Part of the issue with unary-not is that it doesn’t preclude the programmer from using it with other logic operators – so you can, as above, combine it with a method call that you are comparing against a boolean value, and invert the result of the entire statement to produce your eventual value.

My final beef with unary-not is that it’s very difficult to spot. Unlike an “==False” or a “<>0” it hides itself at the start of a statement, as far as it’s possible to get from the functional parts of the code. As a maintenance programmer it is easy to miss, and of course it changes the whole idea of what you’re reading.

For your own good, and for maintenance programmers who come after you, don’t use unary-not!

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3 Responses to “Mis-use of the unary not operator (!)”

  1. Monkeyget said

    I don’t understand the paragraph :
    “Unary-not was widely used back in the days of C, and C++ to an extent, because the language didn’t have a built in “null”. Some programmers or libraries would use “0″ as the null, some would use “-1″. There was no consistent way to check if a condition was true, so unary-not did the job.”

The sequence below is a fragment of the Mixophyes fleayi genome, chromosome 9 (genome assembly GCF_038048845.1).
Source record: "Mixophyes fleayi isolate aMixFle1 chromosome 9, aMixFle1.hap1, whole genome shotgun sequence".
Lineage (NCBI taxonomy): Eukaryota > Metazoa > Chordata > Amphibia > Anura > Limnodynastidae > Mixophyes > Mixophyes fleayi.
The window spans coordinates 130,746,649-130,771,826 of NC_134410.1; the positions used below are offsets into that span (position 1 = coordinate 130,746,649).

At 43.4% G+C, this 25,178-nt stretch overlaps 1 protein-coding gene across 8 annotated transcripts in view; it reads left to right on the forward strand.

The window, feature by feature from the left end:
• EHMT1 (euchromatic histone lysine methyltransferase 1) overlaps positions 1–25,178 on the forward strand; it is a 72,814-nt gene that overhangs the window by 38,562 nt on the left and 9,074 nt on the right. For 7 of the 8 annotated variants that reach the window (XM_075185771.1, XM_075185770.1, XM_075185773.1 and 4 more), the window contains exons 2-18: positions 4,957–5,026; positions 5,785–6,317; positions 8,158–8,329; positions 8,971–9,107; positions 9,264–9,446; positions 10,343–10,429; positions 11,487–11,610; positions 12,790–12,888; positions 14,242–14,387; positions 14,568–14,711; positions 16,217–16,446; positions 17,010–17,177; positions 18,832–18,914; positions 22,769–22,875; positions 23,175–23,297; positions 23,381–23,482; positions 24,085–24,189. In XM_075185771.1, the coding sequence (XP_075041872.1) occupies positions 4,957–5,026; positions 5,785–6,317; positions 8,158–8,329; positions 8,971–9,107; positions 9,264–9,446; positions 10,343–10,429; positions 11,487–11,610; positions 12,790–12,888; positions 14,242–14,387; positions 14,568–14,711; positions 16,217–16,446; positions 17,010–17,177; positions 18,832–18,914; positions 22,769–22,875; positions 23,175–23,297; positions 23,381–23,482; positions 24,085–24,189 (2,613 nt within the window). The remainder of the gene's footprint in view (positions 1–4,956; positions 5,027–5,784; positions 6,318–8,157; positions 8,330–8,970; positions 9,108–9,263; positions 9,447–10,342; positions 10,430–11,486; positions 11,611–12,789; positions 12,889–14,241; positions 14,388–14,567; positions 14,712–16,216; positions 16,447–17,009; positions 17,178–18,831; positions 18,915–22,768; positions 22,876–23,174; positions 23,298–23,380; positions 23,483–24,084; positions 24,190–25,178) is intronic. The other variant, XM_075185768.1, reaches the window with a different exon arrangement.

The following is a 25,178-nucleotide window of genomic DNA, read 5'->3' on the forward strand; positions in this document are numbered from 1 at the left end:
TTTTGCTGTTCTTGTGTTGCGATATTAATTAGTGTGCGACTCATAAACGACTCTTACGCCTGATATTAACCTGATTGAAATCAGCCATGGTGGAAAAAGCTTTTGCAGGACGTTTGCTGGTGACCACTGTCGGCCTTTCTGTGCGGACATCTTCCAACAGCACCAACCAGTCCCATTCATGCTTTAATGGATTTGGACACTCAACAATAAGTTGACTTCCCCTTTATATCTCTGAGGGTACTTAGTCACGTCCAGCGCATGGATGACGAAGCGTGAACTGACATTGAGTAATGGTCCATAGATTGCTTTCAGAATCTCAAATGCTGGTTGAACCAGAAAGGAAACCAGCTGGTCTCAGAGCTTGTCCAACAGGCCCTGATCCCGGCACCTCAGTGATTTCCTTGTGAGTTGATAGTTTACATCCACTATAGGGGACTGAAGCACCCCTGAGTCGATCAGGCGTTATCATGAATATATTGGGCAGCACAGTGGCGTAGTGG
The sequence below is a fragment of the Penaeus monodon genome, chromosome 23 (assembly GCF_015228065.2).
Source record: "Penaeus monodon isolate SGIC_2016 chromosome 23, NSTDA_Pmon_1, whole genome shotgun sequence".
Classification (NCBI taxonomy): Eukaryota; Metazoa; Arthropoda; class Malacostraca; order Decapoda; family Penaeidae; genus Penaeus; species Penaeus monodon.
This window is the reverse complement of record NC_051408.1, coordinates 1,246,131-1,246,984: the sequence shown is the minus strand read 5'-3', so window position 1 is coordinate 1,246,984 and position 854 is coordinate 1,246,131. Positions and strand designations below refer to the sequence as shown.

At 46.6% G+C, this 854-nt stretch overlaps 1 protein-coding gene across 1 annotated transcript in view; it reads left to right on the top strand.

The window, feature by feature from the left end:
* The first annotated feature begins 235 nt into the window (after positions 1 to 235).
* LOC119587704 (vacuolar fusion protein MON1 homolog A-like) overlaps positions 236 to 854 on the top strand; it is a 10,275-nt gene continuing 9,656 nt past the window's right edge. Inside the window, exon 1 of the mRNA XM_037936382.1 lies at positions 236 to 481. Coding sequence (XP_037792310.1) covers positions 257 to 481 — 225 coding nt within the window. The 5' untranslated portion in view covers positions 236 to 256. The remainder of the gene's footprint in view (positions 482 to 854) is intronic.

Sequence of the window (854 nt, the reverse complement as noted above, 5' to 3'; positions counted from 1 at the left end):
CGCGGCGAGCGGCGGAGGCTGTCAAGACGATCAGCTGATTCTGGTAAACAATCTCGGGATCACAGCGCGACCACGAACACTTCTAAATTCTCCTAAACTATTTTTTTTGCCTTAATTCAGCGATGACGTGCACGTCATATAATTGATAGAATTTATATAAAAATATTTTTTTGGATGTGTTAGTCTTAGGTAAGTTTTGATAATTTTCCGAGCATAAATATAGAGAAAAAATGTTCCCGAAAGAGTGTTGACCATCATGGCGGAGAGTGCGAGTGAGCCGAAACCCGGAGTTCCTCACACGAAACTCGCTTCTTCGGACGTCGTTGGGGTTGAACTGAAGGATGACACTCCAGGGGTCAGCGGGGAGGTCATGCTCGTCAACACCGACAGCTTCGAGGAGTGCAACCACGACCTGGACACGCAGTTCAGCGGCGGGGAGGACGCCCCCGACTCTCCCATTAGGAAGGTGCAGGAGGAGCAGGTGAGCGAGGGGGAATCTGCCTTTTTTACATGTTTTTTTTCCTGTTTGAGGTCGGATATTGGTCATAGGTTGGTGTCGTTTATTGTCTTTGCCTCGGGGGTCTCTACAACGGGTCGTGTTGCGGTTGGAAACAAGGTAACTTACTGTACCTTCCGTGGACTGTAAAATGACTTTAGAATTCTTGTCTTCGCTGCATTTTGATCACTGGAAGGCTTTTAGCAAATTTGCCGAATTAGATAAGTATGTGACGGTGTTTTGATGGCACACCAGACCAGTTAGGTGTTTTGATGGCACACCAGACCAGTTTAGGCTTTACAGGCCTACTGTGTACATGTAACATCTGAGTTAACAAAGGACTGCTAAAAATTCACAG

Uh?
    if a variable is a pointer and has a null value then the value of that pointer will be zero (aka null pointer). Who on earth would use -1 as a null pointer?
    I certainly DO use the not operator when i’m doing C programming. Nothing prevents me from a creating a function returning true or false.

    I’m also surprised by your example “if (!myReferenceType)”, which if I understand correctly is supposed to treat null as false and non-null as true.
    Which langage allows such stupidity? I tried it with C# and it won’t compile. I’m pretty much sure that it won’t work on Java either.

    I also tried with that garbage of VB.net 1.1. It compiles but it has a surprising behaviour :

    Dim test As String = Nothing
    If test Then
    Console.WriteLine(“wow”) ‘executed
    End If
    If Not test Then ‘InvalidCastException : Cast from string “” to type ‘Boolean’ is not valid.
    Console.WriteLine(“wow2”)
    End If
    test = “foo”